America's first multipurpose stadium, originally named DC Stadium, but renamed for Senator Robert F. Kennedy. Still visibly designed for baseball (the southeast end of the field has no stands, because it was up against the old right-field wall; a baseball press box and dugouts are still visible on the west corner; the northeastern corner stands have a rather odd curvature, because they originally went around the left-field foul pole), made legendary in football, and now well into its third life as perhaps America's foremost primarily-soccer stadium.

RFK is located at the corner of Independence Avenue and 22nd Street in southeast Washington, DC, one long block from the Stadium/Armory Metro stop. It was opened in October 1961, and occupied by the (second) Washington Senators (moving from Griffith Stadium for the 1962 American League season).

The Senators only stayed for 12 seasons, becoming the Texas Rangers in 1974. The NFL's Washington Redskins really made the stadium famous, moving in in 1961 and staying for 36 seasons, moving to Jack Kent Cooke Stadium/FedEx Field in 1997. During this time, the Skins won three Super Bowls and two additional NFC championships, employing such legends as coaches George Allen and Joe Gibbs, an offensive line known as the Hogs, quarterbacks Joe Theismann and Doug Williams, running back John Riggins, and cornerback Darrell Green.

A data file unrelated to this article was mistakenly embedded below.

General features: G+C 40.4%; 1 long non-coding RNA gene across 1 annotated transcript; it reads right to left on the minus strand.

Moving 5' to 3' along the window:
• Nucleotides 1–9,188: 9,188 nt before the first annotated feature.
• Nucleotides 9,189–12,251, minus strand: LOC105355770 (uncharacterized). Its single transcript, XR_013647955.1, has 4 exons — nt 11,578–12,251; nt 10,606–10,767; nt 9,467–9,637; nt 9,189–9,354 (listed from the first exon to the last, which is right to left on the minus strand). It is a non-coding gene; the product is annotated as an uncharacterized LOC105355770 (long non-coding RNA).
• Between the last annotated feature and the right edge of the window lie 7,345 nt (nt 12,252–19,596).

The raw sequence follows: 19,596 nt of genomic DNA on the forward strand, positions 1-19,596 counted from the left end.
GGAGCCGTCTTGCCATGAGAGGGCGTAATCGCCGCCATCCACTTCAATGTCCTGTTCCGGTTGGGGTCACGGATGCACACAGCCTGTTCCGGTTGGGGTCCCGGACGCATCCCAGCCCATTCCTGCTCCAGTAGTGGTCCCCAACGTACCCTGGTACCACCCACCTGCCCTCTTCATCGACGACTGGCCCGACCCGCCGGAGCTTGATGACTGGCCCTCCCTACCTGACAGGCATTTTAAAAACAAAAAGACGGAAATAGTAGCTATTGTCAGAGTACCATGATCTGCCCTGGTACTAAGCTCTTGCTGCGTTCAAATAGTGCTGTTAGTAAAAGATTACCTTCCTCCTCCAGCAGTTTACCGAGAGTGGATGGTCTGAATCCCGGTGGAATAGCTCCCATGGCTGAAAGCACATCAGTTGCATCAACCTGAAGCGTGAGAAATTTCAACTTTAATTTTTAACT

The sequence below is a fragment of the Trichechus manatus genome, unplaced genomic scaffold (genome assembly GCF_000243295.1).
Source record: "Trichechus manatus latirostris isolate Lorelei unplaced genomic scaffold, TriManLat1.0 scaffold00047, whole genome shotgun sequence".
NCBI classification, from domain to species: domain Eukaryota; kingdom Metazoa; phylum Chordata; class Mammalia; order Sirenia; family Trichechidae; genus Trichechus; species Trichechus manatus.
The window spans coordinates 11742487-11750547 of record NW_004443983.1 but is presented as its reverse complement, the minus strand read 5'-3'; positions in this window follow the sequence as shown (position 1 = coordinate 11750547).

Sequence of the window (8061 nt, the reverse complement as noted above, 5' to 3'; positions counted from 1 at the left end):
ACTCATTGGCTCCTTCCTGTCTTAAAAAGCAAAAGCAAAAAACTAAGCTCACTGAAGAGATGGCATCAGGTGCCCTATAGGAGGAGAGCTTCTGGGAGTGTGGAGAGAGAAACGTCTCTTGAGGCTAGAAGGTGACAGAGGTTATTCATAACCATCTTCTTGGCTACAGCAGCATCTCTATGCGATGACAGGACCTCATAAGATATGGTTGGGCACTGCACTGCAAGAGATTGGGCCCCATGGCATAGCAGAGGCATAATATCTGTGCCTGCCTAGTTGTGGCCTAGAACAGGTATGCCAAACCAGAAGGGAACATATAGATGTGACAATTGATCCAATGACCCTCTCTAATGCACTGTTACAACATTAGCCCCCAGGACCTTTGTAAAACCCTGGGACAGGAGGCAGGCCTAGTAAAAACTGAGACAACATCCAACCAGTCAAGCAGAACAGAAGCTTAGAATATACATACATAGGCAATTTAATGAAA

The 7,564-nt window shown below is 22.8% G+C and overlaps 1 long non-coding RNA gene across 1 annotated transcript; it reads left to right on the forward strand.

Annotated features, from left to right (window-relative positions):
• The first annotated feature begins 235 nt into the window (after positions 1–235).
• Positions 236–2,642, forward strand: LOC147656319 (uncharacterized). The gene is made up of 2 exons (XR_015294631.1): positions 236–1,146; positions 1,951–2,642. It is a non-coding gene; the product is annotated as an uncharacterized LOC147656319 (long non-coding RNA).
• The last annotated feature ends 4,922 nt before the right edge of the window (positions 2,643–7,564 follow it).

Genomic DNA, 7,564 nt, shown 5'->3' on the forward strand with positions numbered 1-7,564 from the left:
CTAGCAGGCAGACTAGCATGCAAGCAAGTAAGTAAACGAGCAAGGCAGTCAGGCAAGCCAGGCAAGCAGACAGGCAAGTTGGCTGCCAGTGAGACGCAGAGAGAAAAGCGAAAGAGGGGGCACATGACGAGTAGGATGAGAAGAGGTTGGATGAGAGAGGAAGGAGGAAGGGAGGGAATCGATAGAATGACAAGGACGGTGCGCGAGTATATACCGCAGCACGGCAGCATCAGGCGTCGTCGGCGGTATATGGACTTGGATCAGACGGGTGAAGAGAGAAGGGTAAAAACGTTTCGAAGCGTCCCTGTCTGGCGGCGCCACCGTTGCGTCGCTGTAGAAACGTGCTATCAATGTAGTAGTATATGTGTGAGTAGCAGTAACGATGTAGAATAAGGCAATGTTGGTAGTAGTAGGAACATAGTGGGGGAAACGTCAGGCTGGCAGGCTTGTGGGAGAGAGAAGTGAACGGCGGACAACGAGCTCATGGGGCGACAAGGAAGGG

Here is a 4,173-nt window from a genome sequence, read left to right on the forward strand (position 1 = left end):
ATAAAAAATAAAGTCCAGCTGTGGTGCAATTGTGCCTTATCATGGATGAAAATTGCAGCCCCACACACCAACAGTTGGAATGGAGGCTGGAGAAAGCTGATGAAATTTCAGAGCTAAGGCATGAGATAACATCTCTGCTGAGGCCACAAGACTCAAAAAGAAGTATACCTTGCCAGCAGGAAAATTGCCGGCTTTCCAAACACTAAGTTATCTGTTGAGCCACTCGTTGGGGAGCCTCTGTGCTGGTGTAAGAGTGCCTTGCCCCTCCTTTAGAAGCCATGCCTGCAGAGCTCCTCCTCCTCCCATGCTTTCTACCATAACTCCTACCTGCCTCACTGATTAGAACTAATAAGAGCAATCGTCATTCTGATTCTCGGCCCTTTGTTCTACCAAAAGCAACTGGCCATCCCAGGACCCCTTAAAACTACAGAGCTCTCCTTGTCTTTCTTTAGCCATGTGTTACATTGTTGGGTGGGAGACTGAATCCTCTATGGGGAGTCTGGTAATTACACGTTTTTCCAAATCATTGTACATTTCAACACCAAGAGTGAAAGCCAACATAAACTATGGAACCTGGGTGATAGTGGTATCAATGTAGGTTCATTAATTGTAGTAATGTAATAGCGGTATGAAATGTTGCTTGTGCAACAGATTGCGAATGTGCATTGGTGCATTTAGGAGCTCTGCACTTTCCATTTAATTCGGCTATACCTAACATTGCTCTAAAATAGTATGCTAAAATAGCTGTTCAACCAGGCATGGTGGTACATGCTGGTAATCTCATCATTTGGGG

Major League Soccer's DC United took up residence at RFK for MLS's inaugural 1996 season, and DC quickly took a dominant position in the league, winning three of the first four MLS Cups (1996, 1997, and 1999). Although DCU lost ground after original coach Bruce Arena left to become the US men's national team coach (bottoming out in 2000 with a dead last finish), it still has one of the largest and most dedicated fan followings in MLS, with two fan clubs, the Screaming Eagles (sec. 133 and 134) and the primarily Hispanic Barra Brava (sec. 135 and 136). The WUSA's Washington Freedom also called RFK home until the league folded. In 2005, baseball returned to RFK with the arrival of MLB's Washington Nationals (formerly the Montreal Expos).

Source for statistics and location: Google cached version of

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